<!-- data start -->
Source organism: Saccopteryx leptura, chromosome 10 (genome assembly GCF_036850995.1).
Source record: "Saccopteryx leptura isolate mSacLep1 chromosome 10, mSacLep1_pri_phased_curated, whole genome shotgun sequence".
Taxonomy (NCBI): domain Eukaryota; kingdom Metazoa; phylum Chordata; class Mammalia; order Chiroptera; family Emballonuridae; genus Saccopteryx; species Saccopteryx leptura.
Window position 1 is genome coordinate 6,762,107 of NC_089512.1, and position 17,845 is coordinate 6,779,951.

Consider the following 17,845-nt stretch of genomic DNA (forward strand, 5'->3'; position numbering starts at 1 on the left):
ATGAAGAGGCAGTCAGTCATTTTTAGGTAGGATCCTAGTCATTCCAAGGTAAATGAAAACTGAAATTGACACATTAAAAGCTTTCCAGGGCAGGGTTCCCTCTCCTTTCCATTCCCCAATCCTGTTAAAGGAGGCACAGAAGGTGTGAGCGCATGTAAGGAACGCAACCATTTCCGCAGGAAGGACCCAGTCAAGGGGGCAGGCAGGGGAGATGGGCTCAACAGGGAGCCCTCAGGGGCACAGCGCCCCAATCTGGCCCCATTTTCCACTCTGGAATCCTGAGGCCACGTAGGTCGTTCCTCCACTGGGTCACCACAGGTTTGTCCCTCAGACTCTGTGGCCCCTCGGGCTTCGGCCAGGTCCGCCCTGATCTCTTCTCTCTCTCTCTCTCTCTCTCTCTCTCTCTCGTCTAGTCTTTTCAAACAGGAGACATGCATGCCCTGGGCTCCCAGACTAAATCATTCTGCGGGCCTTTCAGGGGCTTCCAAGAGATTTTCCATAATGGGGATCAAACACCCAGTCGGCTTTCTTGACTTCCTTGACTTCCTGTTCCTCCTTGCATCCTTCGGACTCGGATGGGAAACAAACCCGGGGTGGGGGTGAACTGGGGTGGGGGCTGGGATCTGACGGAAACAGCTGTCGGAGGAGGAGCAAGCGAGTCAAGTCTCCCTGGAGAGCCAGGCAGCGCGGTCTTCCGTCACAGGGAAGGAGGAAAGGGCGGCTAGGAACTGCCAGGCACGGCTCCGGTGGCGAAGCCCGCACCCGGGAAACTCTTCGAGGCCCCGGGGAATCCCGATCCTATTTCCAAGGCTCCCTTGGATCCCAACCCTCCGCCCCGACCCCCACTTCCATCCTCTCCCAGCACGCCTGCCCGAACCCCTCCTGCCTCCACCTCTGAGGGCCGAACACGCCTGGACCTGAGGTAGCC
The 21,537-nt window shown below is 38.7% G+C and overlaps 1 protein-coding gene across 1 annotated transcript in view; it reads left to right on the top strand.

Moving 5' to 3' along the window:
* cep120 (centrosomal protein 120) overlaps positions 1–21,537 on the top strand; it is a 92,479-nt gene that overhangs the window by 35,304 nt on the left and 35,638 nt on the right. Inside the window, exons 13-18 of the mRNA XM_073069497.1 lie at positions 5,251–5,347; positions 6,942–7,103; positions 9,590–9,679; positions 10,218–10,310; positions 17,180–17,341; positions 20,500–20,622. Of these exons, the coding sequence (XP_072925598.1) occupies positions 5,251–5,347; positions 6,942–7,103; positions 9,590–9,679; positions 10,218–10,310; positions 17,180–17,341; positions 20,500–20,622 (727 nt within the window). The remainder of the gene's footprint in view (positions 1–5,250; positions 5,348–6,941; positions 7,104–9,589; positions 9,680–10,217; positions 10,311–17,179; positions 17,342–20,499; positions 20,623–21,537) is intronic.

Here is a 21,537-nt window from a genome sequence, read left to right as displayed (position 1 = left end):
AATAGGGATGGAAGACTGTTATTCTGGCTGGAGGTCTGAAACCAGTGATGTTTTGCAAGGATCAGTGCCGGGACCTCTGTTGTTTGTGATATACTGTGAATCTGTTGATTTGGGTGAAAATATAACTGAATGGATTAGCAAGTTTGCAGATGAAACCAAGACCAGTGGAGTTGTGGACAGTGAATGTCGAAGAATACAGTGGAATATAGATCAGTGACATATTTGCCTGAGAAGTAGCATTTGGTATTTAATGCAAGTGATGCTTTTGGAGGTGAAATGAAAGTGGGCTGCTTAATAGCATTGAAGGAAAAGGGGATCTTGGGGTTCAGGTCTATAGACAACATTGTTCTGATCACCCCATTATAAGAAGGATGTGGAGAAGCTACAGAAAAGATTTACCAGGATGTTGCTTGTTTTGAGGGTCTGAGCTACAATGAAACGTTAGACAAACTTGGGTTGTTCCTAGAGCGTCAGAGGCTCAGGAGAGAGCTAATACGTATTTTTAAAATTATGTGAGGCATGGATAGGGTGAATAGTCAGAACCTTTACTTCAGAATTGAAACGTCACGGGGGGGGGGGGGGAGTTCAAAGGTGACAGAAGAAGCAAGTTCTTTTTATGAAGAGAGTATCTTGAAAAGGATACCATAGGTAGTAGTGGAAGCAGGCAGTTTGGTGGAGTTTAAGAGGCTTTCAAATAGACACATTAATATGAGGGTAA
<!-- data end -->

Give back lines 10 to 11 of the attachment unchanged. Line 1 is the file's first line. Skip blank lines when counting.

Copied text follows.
Here is a 21,537-nt window from a genome sequence, read left to right as displayed (position 1 = left end):
AATAGGGATGGAAGACTGTTATTCTGGCTGGAGGTCTGAAACCAGTGATGTTTTGCAAGGATCAGTGCCGGGACCTCTGTTGTTTGTGATATACTGTGAATCTGTTGATTTGGGTGAAAATATAACTGAATGGATTAGCAAGTTTGCAGATGAAACCAAGACCAGTGGAGTTGTGGACAGTGAATGTCGAAGAATACAGTGGAATATAGATCAGTGACATATTTGCCTGAGAAGTAGCATTTGGTATTTAATGCAAGTGATGCTTTTGGAGGTGAAATGAAAGTGGGCTGCTTAATAGCATTGAAGGAAAAGGGGATCTTGGGGTTCAGGTCTATAGACAACATTGTTCTGATCACCCCATTATAAGAAGGATGTGGAGAAGCTACAGAAAAGATTTACCAGGATGTTGCTTGTTTTGAGGGTCTGAGCTACAATGAAACGTTAGACAAACTTGGGTTGTTCCTAGAGCGTCAGAGGCTCAGGAGAGAGCTAATACGTATTTTTAAAATTATGTGAGGCATGGATAGGGTGAATAGTCAGAACCTTTACTTCAGAATTGAAACGTCACGGGGGGGGGGGGGGAGTTCAAAGGTGACAGAAGAAGCAAGTTCTTTTTATGAAGAGAGTATCTTGAAAAGGATACCATAGGTAGTAGTGGAAGCAGGCAGTTTGGTGGAGTTTAAGAGGCTTTCAAATAGACACATTAATATGAGGGTAA